Blog My random thoughts

January 31, 2011

Watching Death and Revolution

Filed under: Uncategorized — admin @ 7:53 PM

I have never seen a violent death in person. I have watched my grandfather die (I think it’s easier in the passive voice). I watched my dog die. I watched the 9/11 attacks on television – I saw the second plane hit live. I remember watching on my tiny little college tv, the bombs falling on Baghdad in 2003. I definitely paid attention during the late 2004 Orange Revolution in the Ukraine. Now it is Tunisia, Yemen, and Greece protesting against the government. And in Egypt there is revolution in the air – taken from the model of Iran (who knew!) – a tweeted revolution.The paths of revolutionaries and death are rarely predictable, but the causes tend to be resoundingly similar.Desperation of hunger, safety, and a land mass too large to physically control with an army tend to be at the forefront of reasons and possibility. It seems that food, lack of employment and rising costs of living are large players in the four monetary revolutions. But these are all caused by a bastardization of economics in a monetary “policy” that I hope someday will be to our descendants as slavery is to us. A world economy (hooray! for some reason) exists today as it never has before. Thus the linked downfall of each national economy is clearly laid out. I cannot add anything new to the discussion, except to say that I am hopeful that this is a turning point. Each country that realizes its own possibility for revolution and growth is a blow to the face of every ineffective government worldwide.But this now, it is like nothing ever before. It is a sectionalized revolting class – unknown mostly, but someday to see the brief light in world-wide media coverage, only to fade. Yet not fade entirely. There is now a permanent catalog of all that exists. The internet will save humanity from repeating its mistakes or at least it will allow for the study of those mistakes, even if they are doomed to repeat. Egypt canceled the internet. Turned it off for all its citizens alike. A desperate move by a desperate government, and yet in the end, the nerds will have the day. Google turned on a voicemail to twitter system. http://voices.washingtonpost.com/posttech/2011/01/google_twitter_team_up_for_ser.html.As an effort to circumvent total government control over media, this effort stands out. The only measure to stop this play is to lock up every citizen. At some point, you have to believe the army says enough is enough. But even if it doesn’t, totalitarian regimes only seek to stave off failure, they do not try to succeed.We live in the future.  And yet death and revolution still are prevalent. I may not understand, but I will try.

January 13, 2011

What we consider Justice

Filed under: Uncategorized — admin @ 3:22 PM

I know there are particularly ludicrous examples of miscarriages of justice (I mean, there are entire awesome websites devoted to idiocy in the law – http://loweringthebar.net/) but it seems as if the law and justice are no longer even marginally coupled. It’s almost as bad as a forex market. Of course this thought started as a weird hypothetical I stumbled upon (if polygamy is a strict liability crime and mistakes of law are not typically forgiven and divorces happen at an astounding rate, doesn’t that make it extremely likely that there are many people out there probably guilty of polygamy right now?). But it’s more than that. I just read this post –  http://sentencing.typepad.com/sentencing_law_and_policy/2011/01/adult-prison-sentence-of-25-years-for-12-year-old-killer-in-indiana.html . I understand rationals regarding the need for retribution for the families of the victims and punishment to deter future crimes and the societal need to lock up dangerous people (I don’t understand the reform aspect of incarceration, but that’s another idea), but I really cannot understand the point of sending a twelve year old to prison for twenty-five years (sorry for spelling those out, old law journal editor habit). Again, it’s not simply this or pot sentencing or the Defendant sentenced to an additional six months in jail for dropping an F bomb (http://sentencing.typepad.com/sentencing_law_and_policy/2010/12/f-word-in-court-equals-six-month-prison-term.html). No my problem is in this decoupling. Or, to put it another way, the loss of the spirit of justice in the fabric of the law.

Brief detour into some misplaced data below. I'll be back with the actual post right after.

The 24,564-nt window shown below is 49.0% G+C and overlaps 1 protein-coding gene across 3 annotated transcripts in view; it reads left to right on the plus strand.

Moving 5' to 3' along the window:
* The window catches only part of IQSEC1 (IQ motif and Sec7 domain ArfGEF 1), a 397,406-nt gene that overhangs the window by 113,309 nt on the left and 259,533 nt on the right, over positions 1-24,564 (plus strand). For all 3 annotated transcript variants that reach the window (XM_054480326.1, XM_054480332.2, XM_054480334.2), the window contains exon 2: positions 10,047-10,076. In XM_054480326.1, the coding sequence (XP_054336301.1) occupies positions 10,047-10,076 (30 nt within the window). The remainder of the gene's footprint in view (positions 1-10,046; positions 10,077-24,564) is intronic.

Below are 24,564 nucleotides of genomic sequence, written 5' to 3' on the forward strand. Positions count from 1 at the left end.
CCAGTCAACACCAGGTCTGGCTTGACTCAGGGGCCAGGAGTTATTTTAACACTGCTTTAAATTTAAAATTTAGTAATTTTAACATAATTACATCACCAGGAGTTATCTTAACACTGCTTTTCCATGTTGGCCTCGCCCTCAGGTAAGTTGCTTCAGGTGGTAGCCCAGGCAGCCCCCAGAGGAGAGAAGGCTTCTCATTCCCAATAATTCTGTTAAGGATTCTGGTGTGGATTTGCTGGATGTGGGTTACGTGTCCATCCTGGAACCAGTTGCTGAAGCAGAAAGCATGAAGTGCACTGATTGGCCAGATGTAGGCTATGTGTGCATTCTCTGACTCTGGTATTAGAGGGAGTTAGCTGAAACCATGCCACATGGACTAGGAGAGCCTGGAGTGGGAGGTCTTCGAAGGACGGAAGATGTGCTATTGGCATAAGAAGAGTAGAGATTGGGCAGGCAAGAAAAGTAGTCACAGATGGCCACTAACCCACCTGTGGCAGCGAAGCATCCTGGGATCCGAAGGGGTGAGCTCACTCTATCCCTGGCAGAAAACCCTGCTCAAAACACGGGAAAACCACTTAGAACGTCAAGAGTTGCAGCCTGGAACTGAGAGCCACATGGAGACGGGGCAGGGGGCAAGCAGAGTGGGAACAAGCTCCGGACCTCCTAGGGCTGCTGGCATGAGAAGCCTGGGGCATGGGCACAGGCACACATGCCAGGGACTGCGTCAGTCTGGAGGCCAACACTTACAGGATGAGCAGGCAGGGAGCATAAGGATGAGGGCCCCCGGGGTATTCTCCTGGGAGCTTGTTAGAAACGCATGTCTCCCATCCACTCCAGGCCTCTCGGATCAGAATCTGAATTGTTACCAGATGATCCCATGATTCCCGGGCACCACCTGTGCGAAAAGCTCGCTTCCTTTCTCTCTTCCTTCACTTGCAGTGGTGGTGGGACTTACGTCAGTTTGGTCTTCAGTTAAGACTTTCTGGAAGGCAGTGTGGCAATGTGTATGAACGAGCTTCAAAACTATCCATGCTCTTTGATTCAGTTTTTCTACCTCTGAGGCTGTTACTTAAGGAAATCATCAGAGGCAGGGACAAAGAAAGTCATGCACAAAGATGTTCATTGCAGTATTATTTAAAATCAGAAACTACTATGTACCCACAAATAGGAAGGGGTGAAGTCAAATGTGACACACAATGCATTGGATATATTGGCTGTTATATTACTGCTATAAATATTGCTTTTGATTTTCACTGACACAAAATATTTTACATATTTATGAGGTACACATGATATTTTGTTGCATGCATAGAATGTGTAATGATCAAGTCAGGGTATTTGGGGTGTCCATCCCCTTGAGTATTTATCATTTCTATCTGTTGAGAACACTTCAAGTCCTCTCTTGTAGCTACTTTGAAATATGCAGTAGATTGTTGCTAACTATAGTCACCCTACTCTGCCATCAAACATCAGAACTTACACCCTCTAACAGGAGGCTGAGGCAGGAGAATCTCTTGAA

The engineer in me is not content to simply identify a problem and leave it at that, so I want to present some ideas for fixing this decoupling. My first conclusion is that we need to get rid of some laws. The criminal justice code is simply too expansive. It is a system without a single basis, instead it is a framework of frameworks. It reminds me of a database of a database, one that is corrupted. I don’t mean corrupt in the moral sense, but in the internally inconsistent sense. This child who killed is being pulled in so many different directions – juvenile court is for rehabilitation, the prosecution is seeking to try him as an adult for retribution, and the defense will no doubt rest on the theory that he is not dangerous to society so there is no purpose to locking him up. Each one of these theories of justice can be consistent if isolated but together they really make a mockery of the idea of justice. We as a society need to pick a type of justice. It could be a different type of justice for different crimes I suppose, but hopefully we can pick one and stick with it.

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